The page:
“Hold those things that tell your history and protect them. During slavery, who was able to read or write or keep anything? The ability to have somebody to tell your story to is so important. It says: 'I was here. I may be sold tomorrow. But you know I was here.'”
Those words, spoken by Maya Angelou, help inform the everyday activities here at the National Underground Railroad Freedom Center. Those words take on a greater significance today with news of the passing of this extraordinary writer and poet.
This amazing woman, who lifted herself from challenging circumstances and took her opportunities where she found them – working as a fry cook, dancer, singer and even the first female streetcar conductor in San Francisco – expressed herself in ways that gave hope to the hopeless and provided a map for many without direction.
Without deep formal education, she found her voice and wrote some of the most seminal works of poetry and fiction, giving voice to so many without words.
"The caged bird sings with a fearful trill
of things unknown but longed for still
and his tune is heard on the distant hill
for the caged bird sings of freedom."
Her words cried for personal courage, self-expression and working for what is right. She lent her voice to many causes, working with global freedom fighters such as Rev. Dr. Martin Luther King, Jr. and Nelson Mandela and was an organizer of the Southern Christian Leadership Conference.
Before her death she received many awards, including numerous doctorates, culminating with the Presidential Medal of Freedom – the highest civilian honor in the United States.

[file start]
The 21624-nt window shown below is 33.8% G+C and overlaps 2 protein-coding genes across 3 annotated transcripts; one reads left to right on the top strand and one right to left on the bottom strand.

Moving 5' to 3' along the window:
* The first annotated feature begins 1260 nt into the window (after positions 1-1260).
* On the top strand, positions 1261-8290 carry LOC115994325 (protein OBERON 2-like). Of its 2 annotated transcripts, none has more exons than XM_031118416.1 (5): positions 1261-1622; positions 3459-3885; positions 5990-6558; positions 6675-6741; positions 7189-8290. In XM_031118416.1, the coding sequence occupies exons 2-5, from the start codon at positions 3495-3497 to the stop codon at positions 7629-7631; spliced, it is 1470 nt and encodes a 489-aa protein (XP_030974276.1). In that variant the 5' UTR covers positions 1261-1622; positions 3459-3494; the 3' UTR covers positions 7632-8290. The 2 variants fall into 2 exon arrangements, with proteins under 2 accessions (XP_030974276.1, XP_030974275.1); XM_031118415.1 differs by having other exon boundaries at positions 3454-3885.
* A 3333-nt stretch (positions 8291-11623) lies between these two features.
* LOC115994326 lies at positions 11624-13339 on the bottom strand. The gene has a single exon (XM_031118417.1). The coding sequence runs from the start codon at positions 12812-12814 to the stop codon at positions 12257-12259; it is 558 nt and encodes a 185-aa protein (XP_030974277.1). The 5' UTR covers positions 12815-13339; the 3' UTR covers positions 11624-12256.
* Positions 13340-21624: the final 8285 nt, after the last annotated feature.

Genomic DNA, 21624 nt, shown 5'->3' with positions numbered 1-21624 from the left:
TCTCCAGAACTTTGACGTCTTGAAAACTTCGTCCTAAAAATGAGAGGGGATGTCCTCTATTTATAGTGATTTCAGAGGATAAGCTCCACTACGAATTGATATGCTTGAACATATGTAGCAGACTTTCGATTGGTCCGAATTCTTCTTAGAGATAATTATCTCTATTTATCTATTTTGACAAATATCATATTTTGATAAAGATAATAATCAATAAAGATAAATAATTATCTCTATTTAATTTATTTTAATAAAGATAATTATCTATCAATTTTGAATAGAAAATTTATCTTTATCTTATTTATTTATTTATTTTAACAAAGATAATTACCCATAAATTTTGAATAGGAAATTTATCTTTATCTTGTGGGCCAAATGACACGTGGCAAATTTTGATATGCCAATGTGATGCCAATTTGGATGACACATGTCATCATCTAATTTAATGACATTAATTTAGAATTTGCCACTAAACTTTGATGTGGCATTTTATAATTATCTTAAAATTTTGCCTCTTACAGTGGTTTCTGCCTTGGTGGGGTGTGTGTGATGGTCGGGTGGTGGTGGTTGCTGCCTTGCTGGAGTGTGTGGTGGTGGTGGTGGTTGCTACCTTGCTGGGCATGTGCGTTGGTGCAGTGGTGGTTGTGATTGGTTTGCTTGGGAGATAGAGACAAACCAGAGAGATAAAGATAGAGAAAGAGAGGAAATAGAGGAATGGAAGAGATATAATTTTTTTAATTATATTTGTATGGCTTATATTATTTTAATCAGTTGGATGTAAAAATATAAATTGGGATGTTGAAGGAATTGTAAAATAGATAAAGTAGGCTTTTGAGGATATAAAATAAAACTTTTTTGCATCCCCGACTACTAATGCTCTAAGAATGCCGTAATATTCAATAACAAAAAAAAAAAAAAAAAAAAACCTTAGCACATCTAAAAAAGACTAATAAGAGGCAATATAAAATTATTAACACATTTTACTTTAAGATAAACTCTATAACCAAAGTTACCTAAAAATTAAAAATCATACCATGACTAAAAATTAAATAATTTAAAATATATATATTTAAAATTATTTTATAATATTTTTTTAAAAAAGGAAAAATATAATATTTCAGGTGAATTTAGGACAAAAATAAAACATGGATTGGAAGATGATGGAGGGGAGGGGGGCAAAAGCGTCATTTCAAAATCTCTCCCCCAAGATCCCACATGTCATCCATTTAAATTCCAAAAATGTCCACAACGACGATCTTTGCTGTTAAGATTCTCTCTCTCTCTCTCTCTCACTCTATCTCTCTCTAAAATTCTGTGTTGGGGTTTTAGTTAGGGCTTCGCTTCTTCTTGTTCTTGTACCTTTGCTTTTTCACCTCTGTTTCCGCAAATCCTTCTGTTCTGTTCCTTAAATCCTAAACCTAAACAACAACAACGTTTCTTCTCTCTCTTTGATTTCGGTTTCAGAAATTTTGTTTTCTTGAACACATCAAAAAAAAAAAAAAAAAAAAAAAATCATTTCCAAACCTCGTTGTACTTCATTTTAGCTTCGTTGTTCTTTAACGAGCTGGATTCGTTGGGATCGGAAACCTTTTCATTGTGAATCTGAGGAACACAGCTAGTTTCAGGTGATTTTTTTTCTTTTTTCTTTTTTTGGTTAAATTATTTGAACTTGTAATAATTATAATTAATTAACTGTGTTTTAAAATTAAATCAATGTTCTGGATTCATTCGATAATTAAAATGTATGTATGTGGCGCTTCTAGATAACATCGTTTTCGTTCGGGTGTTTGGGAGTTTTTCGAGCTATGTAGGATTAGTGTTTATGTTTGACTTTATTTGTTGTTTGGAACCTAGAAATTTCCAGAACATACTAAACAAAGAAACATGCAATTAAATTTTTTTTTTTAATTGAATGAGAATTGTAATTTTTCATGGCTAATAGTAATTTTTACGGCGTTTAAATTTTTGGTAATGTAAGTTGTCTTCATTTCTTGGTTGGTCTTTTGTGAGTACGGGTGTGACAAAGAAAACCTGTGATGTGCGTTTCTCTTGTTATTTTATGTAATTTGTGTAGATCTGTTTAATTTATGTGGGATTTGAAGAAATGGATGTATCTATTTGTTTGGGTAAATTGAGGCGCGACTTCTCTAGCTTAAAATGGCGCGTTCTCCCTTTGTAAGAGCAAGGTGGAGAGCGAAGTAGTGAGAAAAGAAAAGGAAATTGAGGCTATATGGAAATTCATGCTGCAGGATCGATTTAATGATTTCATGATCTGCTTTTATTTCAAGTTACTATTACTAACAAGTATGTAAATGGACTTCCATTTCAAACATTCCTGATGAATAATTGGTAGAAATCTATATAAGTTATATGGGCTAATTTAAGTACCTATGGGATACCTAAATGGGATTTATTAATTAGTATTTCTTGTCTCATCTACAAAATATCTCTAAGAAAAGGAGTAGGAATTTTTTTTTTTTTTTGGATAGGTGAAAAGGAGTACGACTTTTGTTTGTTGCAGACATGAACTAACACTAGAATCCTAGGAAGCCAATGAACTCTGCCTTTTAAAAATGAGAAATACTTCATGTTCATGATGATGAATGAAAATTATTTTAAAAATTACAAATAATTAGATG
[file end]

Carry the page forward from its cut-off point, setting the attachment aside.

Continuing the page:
When she visited the Freedom Center last November, Maya shared sage advice and wisdom with us that will live in our hearts forever. She told me, “Newsome, we expect something new to come from you, you new man.” It is with that calling that my colleagues at the Freedom Center and I feel empowered to continue sharing the stories of the Underground Railroad that risk being silenced, and fighting for those “caged birds” throughout the world who long and sing of freedom.
"Out of the huts of history's shame
Up from a past that's rooted in pain
I'm a black ocean, leaping and wide,
Welling and swelling I bear in the tide."
Angelou's mortal voice may have been stilled, but her words are immortal. They will continue to inspire generations of freedom fighters with tales of courage, personal persistence and an ongoing battle for self-expression.
—Clarence G. Newsome, president
Image: Angelou addresses the audience in the Harriet Tubman Theater during her visit last November.